It should first be noted that if the judges indeed are now “under the state division of the system” as posited above, such that A.C.A. § 24-4-521(b)(6) calls for one-for-one service credit, Act 663 in my opinion nevertheless in no way affects their prior service as city or county elected officials.[6] As explained above, that service “shall be credited as service at two (2) times the regular rate for crediting service….” Id. at (b)(5). It is a basic tenet of statutory construction that legislation is presumed to operate only prospectively unless the General Assembly expressly or by necessary implication indicates otherwise. Bean v. Office of Child Support Enforcement, 340 Ark. 286, 296-97, 9 S.W.3d 520 (2000); Employers Surplus Insurance Co. v. Murphy Oil USA, Inc., 338 Ark. 299, 993 S.W.2d 481 (1999). Nothing in Act 663 of 2007 suggests that the legislature intended to give retroactive effect to its designation of the pilot state district court judges. Accordingly, I believe these judges clearly retain the service credit that they accrued prior to the enactment of Act 663.

The question, therefore, is whether the General Assembly may change the service credit from two-to-one to one-for-one prospectively, i.e., as to service accrued after the enactment of Act 663 of 2007, without violating the “impairment of contracts” proscription.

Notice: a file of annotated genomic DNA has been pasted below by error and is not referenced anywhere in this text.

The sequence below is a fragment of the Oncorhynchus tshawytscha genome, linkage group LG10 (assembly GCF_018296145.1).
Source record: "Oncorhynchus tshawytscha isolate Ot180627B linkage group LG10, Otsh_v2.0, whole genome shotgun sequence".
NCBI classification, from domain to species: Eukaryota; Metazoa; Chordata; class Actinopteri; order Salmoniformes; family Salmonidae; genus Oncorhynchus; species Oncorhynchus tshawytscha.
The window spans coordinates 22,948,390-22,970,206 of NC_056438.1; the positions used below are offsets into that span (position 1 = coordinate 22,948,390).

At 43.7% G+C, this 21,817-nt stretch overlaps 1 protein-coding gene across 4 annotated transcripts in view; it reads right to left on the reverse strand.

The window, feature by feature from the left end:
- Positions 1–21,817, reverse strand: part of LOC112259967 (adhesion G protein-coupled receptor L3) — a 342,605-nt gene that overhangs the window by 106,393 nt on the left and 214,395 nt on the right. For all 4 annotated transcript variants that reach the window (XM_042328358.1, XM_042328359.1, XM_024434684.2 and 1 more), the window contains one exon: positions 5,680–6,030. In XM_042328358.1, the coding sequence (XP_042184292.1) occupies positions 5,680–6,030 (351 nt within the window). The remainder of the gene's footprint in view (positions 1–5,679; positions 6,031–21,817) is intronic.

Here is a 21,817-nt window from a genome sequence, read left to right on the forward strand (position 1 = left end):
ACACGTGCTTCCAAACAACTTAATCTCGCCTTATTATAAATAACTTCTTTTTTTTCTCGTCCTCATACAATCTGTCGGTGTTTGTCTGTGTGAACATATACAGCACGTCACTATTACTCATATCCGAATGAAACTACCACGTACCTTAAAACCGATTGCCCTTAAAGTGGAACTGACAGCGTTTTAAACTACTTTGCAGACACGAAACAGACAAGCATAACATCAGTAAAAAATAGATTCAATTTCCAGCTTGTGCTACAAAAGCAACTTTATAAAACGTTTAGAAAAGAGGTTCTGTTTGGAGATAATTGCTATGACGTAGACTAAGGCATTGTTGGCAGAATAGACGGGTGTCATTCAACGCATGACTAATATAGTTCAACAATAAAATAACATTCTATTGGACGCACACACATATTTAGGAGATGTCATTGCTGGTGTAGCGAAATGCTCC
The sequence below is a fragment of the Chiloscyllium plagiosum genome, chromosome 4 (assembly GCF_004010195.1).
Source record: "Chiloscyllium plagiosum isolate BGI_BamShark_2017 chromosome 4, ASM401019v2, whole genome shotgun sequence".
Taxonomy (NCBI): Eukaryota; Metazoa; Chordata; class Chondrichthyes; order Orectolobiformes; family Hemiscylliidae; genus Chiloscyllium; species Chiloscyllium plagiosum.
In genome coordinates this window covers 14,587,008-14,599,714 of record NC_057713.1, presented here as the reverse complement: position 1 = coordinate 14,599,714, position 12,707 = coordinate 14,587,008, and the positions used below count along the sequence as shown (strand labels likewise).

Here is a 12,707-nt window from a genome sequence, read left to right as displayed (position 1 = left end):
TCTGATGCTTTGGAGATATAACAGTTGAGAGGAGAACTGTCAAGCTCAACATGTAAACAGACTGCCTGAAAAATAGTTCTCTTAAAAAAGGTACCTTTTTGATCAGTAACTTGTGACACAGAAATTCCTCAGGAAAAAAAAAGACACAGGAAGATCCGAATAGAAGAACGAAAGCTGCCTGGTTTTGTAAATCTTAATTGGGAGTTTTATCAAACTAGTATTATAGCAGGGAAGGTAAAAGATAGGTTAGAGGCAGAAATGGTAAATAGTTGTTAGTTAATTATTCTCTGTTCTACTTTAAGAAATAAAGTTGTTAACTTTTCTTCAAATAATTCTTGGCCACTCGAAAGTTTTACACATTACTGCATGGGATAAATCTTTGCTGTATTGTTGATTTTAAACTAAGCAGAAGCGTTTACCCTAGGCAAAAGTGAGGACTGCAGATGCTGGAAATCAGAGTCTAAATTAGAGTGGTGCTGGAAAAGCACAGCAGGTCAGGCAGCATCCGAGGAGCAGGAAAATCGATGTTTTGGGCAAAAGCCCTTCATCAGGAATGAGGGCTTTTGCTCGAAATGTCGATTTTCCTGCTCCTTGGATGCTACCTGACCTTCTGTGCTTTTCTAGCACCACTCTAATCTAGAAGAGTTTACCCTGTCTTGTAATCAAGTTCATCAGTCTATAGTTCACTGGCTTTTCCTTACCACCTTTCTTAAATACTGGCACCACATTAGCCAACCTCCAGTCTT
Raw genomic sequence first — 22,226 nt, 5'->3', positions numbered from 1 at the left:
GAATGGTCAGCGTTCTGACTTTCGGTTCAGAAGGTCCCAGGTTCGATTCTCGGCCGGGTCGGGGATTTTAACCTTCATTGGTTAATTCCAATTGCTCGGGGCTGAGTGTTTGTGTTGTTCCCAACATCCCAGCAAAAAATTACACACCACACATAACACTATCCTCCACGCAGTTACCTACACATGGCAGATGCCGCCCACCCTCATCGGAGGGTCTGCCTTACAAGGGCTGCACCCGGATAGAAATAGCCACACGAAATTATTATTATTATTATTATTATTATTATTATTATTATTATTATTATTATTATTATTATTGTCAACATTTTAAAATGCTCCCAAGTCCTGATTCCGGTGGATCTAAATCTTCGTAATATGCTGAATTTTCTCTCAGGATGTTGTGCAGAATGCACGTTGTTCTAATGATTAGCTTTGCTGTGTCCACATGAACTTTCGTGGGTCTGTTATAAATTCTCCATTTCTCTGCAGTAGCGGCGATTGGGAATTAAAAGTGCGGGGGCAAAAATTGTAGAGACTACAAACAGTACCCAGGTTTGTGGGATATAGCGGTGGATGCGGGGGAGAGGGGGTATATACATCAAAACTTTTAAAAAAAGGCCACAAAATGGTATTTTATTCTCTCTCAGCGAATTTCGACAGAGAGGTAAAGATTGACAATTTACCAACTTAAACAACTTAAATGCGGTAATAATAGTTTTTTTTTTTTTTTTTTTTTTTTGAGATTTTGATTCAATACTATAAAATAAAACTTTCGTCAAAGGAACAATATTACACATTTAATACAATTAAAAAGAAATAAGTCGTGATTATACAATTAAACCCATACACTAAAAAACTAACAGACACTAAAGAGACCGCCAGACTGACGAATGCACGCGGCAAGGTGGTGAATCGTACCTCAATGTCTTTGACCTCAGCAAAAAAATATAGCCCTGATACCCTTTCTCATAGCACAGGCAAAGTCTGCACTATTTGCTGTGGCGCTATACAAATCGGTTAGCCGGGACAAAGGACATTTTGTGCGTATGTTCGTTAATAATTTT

This would present a case of first impression for the court as it has not had occasion to address this constitutional proscription in the context of APERS. The proscription is set forth in Article 2, Section 17 of the Arkansas Constitution (“No . . . law impairing the obligation of contracts shall ever be passed,”) as well as Article 1, Section 10 of the U. S. Constitution (“No State shall . . . pass any Law impairing the Obligation of Contracts.”). As indicated by your question, the Arkansas Supreme Court has held that legislation violates this constitutional principle if it operates retroactively so as to divest previously existing contractual rights, and specifically rights arising under a public retirement plan. See, e.g., Jones v. Cheney, 253 Ark. 926, 489 S.W.2d 785 (1973); Pyle v. Webb, 253 Ark. 940, 489 S.W.2d 796 (1973). Several other courts have explained this concept of “vesting” as follows: